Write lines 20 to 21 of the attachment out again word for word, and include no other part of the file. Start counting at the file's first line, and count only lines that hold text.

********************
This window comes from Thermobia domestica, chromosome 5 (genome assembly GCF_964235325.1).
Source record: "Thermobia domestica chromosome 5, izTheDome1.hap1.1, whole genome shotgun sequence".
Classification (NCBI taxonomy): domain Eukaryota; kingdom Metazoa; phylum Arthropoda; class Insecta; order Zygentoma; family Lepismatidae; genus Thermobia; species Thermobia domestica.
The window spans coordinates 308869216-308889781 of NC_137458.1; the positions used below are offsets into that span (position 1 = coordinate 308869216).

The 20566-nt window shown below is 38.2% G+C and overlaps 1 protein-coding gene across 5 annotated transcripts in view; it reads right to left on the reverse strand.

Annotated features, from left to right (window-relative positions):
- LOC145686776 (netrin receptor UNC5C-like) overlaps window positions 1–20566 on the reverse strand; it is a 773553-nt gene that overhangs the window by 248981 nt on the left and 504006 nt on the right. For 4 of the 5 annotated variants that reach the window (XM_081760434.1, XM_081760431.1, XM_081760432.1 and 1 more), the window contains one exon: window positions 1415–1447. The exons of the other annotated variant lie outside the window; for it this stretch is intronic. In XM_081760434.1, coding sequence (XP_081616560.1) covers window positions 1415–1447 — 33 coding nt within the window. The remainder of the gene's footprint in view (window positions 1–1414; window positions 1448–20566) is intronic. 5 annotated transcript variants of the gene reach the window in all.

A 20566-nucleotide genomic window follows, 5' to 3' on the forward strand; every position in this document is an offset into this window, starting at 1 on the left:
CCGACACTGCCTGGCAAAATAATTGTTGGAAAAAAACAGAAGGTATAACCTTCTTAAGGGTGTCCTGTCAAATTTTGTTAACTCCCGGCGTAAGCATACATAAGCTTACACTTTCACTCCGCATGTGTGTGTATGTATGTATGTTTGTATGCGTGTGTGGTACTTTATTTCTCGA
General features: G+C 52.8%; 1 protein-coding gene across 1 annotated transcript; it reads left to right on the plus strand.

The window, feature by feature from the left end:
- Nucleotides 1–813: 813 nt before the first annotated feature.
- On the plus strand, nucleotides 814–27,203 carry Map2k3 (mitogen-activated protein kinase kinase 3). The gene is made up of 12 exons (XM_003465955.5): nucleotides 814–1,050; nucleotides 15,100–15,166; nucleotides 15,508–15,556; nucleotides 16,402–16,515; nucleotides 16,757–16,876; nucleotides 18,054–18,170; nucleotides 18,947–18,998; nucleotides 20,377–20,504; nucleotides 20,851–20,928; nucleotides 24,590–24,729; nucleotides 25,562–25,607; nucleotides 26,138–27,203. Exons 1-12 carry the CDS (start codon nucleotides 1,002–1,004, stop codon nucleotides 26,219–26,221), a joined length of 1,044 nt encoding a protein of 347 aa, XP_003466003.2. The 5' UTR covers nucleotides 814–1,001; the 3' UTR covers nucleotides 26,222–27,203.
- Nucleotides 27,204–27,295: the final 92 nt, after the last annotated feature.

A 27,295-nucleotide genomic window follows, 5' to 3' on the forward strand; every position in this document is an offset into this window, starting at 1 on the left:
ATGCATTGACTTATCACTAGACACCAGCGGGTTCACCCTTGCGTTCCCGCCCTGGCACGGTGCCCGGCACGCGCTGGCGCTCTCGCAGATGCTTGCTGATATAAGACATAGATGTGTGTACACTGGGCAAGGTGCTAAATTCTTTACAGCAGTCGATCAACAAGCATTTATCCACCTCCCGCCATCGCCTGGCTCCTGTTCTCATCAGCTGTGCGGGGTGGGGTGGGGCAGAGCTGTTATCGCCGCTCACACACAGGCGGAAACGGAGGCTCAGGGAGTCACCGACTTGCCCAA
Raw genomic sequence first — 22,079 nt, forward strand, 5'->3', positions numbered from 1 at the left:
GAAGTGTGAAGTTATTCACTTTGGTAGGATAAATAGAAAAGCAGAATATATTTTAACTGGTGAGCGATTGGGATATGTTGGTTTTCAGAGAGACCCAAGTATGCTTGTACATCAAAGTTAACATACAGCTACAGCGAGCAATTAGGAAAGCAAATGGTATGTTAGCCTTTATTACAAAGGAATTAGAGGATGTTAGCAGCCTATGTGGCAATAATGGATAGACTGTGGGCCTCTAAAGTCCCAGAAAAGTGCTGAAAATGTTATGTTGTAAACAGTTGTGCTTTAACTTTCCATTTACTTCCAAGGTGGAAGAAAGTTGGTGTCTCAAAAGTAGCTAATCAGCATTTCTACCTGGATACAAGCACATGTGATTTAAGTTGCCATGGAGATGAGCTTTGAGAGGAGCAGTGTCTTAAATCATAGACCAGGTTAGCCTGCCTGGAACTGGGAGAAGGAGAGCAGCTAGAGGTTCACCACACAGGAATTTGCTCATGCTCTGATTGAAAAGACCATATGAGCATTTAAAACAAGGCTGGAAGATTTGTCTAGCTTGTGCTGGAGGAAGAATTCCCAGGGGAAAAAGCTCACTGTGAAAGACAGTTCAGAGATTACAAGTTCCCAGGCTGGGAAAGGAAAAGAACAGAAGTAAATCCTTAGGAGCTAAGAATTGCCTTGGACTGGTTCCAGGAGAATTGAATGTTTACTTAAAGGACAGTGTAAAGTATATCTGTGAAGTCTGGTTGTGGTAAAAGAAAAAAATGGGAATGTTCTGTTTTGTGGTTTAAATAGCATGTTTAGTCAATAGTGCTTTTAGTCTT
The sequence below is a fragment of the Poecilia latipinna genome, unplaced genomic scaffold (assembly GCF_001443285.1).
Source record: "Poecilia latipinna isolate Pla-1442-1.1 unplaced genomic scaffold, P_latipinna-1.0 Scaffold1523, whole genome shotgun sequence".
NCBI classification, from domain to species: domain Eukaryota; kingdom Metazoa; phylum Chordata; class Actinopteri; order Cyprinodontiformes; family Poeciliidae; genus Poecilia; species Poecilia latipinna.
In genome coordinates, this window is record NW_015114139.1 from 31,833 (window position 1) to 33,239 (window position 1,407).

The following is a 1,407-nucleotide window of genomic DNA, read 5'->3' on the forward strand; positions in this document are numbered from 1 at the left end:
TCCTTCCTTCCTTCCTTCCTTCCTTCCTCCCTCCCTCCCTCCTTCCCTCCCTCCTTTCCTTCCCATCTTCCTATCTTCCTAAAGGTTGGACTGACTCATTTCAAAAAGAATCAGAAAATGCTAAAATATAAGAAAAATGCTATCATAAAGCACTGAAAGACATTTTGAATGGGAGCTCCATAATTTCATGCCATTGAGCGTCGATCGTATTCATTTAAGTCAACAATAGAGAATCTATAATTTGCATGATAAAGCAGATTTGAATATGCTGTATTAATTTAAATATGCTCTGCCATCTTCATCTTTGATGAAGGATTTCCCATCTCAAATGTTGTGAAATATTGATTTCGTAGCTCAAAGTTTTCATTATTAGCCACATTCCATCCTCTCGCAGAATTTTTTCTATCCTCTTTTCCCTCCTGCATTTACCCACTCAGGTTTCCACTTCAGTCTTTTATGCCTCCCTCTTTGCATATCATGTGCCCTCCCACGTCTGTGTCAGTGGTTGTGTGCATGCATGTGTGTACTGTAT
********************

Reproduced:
Source record: "Poecilia latipinna isolate Pla-1442-1.1 unplaced genomic scaffold, P_latipinna-1.0 Scaffold1523, whole genome shotgun sequence".
NCBI classification, from domain to species: domain Eukaryota; kingdom Metazoa; phylum Chordata; class Actinopteri; order Cyprinodontiformes; family Poeciliidae; genus Poecilia; species Poecilia latipinna.